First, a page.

Is Riak suitable for s small-record write-intensive billion-records application?

Guido Medina guido.medina at
Fri Oct 19 11:59:20 EDT 2012

About distributed locking mechanism, you might wanna take a look at 
Google services, something called Chubby? Ctrl + F on that link:



On 19/10/12 16:47, Guido Medina wrote:
> Locking mechanism on a single server is easy, on a cluster is not, 
> that's why you don't see too many multi masters databases right? Riak 
> instead focused on high availability and partitioning, but no 
> consistency, if you notice, consistency is related with locking, with 
> 1 single access per key, so you have to decide which one you focus.
> From the Java world and specifically from the ConcurrentMap<K, V> 
> idiom, you use put-if-absent or
> As Pseudo language you:
> *lock(key) (be synchronized or re-entrant lock, doesn't matter)*
> {
> ...
> ..
> }
> Once you get the lock, you verify if exists, if it doesn't create it, 
> if it does, exit the lock ASAP, since it is meant to be a very quick 
> atomic operation.
> Regarding siblings, Riak allow you to create many copies of the same 
> key, and when you fetch that key, you get all the copies so YOU have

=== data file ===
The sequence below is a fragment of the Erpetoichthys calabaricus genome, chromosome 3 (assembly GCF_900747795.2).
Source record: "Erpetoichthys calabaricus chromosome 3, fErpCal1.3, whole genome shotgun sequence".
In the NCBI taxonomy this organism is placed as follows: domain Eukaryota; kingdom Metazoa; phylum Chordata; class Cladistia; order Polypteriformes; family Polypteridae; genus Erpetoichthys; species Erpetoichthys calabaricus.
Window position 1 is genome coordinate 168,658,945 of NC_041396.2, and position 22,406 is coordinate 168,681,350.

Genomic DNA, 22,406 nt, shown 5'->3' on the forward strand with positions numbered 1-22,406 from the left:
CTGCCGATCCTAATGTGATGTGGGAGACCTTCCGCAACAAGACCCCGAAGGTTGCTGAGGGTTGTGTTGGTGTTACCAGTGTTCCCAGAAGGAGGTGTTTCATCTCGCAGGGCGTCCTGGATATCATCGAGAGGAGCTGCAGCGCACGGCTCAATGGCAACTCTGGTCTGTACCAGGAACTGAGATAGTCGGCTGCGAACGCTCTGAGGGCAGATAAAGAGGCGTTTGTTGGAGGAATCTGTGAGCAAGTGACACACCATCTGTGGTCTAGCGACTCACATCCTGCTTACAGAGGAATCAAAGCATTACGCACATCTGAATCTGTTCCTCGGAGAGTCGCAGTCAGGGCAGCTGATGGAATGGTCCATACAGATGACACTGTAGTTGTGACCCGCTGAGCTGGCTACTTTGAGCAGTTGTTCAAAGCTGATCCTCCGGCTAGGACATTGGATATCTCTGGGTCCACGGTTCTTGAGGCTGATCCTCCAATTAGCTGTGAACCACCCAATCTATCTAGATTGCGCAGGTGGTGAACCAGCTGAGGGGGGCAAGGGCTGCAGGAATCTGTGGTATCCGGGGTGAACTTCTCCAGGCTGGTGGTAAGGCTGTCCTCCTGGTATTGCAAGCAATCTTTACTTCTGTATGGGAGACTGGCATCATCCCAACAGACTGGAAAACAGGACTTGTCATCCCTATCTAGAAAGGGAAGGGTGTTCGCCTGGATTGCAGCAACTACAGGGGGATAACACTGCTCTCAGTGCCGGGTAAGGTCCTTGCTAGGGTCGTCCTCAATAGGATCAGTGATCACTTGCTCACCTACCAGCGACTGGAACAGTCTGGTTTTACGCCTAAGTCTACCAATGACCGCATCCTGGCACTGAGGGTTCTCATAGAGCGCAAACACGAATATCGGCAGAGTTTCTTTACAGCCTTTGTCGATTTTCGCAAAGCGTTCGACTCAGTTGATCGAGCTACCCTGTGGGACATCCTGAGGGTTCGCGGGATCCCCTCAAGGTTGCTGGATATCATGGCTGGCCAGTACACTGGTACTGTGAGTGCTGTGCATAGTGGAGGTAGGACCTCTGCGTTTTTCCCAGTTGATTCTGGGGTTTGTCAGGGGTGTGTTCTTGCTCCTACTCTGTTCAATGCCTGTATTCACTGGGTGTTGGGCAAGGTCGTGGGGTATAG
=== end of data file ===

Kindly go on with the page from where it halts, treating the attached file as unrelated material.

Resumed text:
> to figure out how to assemble a consistent copy of your data base on 
> all the written versions you have (because there is no distribute lock 
> per key)
> I don't think I can explain in two more paragraph, you will have to 
> watch this presentation: 
> I'm limited to a certain level...
> On 19/10/12 16:32, Les Mikesell wrote:
>> On Fri, Oct 19, 2012 at 8:02 AM, Guido Medina<guido.medina at>  wrote:
>>> It depends, if you have siblings enabled at the bucket, then you need to
>>> resolve the conflicts using the object vclock,
>> How does that work for simultaneous initial inserts?
>>> if you are not using
>>> siblings, last write wins, either way, I haven't got any good results by
>>> delegating that tasks to Riak, with siblings, eventually I ran Riak out in
>>> speed of the writes making Riak fail (Due to LevelDB write speed?). And with
>>> last write wins then I don't think you would want unexpected results, and
>>> hence my recommendation: We use two things to resolve such issues; in-memory
>>> cache + locking mechanism.
>> The problem is where the inserting client should handle new keys and
>> updates differently, or at least be aware that its insert failed or
>> will be ignored later.
>>> For the last quote, the locking mechanism if well designed will always take
>>> care of that.
>> If it is easy, why doesn't riak handle it?

-------------- next part --------------
An HTML attachment was scrubbed...
URL: <>

More information about the riak-users mailing list